Border Crossings – the Bad
Last week I wrote about some of the better border crossings I’ve experienced. Today I’m going to talk about the less good experiences. So, I need to start with a caveat – I’ve never really been stuck with a really bad border crossing. What would that be? Well, probably one where I didn’t even get across the border. People can have really bad experiences at borders. For me, well, I’ve been through some that took a fair bit of time. That doesn’t make them bad. It might mean my timing was bad, I hit borders at precisely the busiest possible times. But having said that, some of them could do with a bit more order and structure. Like my first example.
England to France – Boarding the Eurostar, 2017, at St Pancras Station
Okay, so from necessity this is going to be a thorough border crossing. I don’t know if once you’re through security you’re technically in France, but you’re stamped out of the UK and into France in St Pancras station so I’m counting it as a border crossing. And as such, I would say it’s a really crappy one.
There is one simple reason for that – it does not have the capacity for the people who are coming through. A line that went halfway around the large station, funnelled through a few gates, into a squashed area to wait for trains after passport, baggage x-rays and security. I question how they can effectively screen everyone, and I would imagine the Eurostar to be an appealing terrorist target. It was a real sardine experience, slow, frustrating, in Summer way too hot. It took more than two hours from lining up to getting through, and then suddenly a mad scramble to catch my train. Grrrrr. The frustration on this one was… very real.
Bangladesh to India, Banglabanda, 2004
It was a long overnight bus ride from Dhaka, the Bangladeshi capital, to Banglabanda at the border with India. But it hadn’t gone that badly. Interestingly enough the bus arrived well before – a couple of hours at least – the border actually opened, and we didn’t finish at the border, we all needed to pile onto the back of a pickup for the final couple of kilometres. Nevertheless people seemed happy to stop in this little village, they were able to wash and prepare for the crossing.
The pick up truck was where it all went a bit wrong. I was sitting on the side with my backpack on my back, and well, I just fell off! I must have fallen onto the backpack, and I don’t think anything was broken in the pack or any part of me. Then I had to yell to get the pick up to come back.
There was not a sign post to be seen. There were some sheds and then a building before a gate, then a walk of around 500 metres through no-man’s land to India. A group of people gathered at the building near the gate. Passports were handed to officials and names were called. There were a couple of hundred people at a guess, maybe slightly less.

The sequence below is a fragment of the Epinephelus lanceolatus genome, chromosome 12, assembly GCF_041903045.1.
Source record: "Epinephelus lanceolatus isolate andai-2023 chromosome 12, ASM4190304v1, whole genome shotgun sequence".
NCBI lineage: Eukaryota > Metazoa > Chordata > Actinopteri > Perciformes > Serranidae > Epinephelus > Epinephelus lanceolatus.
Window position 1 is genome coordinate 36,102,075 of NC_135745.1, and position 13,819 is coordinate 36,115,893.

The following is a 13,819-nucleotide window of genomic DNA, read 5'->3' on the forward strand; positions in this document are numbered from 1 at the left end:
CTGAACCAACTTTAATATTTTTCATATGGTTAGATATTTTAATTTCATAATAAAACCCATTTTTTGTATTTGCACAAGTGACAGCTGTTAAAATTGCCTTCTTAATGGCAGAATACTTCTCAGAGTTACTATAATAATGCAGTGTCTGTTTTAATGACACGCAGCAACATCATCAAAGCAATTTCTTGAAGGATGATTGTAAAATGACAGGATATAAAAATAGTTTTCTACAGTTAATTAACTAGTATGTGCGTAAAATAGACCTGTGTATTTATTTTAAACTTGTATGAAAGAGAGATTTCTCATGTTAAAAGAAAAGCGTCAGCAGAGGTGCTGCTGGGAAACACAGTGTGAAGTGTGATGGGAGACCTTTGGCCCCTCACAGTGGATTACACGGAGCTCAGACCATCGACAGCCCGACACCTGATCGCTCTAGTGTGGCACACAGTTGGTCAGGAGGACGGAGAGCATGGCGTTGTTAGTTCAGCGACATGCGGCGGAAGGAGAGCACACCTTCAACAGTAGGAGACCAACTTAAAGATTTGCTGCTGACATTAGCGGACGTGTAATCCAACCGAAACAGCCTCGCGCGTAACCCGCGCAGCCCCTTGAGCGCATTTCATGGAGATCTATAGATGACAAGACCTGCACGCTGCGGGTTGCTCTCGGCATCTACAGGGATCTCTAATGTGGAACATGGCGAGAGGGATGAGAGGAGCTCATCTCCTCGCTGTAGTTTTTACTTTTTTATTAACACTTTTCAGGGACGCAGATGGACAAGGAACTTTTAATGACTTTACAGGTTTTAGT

It seemed to take forever. After 45 minutes my name was called out, I got my passport back and I began the walk to India. Suddenly someone ran after me, and took me back. I needed to visit one of the smaller huts to get my stamp, I had presumed the officials I handed the passport too would stamp it. In the end I did a lot of walking and waiting with that full pack, still dirty from it’s impact with the unsealed road. The sun had well and truly come up, the scene with people waiting to hear their name was truly chaotic. But hey, memorable. When I made it to the Indian side, there was more weighting and bag checks. But I made it!
Ecuador to Peru, Huaquillas, 2016
The border here should have been easy. On the bus, heading south, we were ushered off and through the Ecuador side really fast from memory. Back on and a but down the roads. More customs buildings. What ensued was truly chaos in the end. And needlessly so.
It was about two busloads passing through at the time and the odd car, not much in the way of volume. The buildings handed out customs cards to be filled in, and there were officials aplenty. It took 3 hours plus to process maybe 50 – 60 people. It was a joke really. And I still don’t know why it took so long.
They photographed everyone. And that took a while I guess. There was a lack of order or sense of which person to go to next. In the end we all worked it out, we had to see a series of people and also got to wait around for ages in queues and then waiting for everyone else on the bus to go through. There was some hold up to do with children. I think one parent was taking the children to Peru, but they needed permission from the other parent to let them cross, some sort of official document they didn’t have.
Okay, from my perspective not all that horrendous bar the waiting I know. Nevertheless, when you consider how easy some border crossings can be, I wonder why this one took as long as it did!